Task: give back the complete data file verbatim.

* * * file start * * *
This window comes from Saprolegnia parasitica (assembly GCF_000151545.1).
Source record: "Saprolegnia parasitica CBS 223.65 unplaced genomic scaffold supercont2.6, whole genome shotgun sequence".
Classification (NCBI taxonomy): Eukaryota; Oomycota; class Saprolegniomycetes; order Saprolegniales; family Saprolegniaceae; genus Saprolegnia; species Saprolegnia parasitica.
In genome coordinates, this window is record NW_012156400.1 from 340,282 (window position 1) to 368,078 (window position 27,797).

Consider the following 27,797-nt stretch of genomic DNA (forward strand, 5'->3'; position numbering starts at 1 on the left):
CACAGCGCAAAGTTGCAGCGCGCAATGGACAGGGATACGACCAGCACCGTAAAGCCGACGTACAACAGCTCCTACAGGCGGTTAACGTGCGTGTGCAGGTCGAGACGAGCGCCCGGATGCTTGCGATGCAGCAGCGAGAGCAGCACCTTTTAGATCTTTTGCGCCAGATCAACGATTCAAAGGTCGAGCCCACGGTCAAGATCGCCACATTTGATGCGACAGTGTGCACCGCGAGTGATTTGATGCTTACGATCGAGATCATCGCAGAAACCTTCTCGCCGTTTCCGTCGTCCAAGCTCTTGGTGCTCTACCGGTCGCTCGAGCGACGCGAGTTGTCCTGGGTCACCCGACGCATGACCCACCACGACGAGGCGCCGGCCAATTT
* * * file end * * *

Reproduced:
This window comes from Saprolegnia parasitica (assembly GCF_000151545.1).
Source record: "Saprolegnia parasitica CBS 223.65 unplaced genomic scaffold supercont2.6, whole genome shotgun sequence".
Classification (NCBI taxonomy): Eukaryota; Oomycota; class Saprolegniomycetes; order Saprolegniales; family Saprolegniaceae; genus Saprolegnia; species Saprolegnia parasitica.
In genome coordinates, this window is record NW_012156400.1 from 340,282 (window position 1) to 368,078 (window position 27,797).

Consider the following 27,797-nt stretch of genomic DNA (forward strand, 5'->3'; position numbering starts at 1 on the left):
CACAGCGCAAAGTTGCAGCGCGCAATGGACAGGGATACGACCAGCACCGTAAAGCCGACGTACAACAGCTCCTACAGGCGGTTAACGTGCGTGTGCAGGTCGAGACGAGCGCCCGGATGCTTGCGATGCAGCAGCGAGAGCAGCACCTTTTAGATCTTTTGCGCCAGATCAACGATTCAAAGGTCGAGCCCACGGTCAAGATCGCCACATTTGATGCGACAGTGTGCACCGCGAGTGATTTGATGCTTACGATCGAGATCATCGCAGAAACCTTCTCGCCGTTTCCGTCGTCCAAGCTCTTGGTGCTCTACCGGTCGCTCGAGCGACGCGAGTTGTCCTGGGTCACCCGACGCATGACCCACCACGACGAGGCGCCGGCCAATTT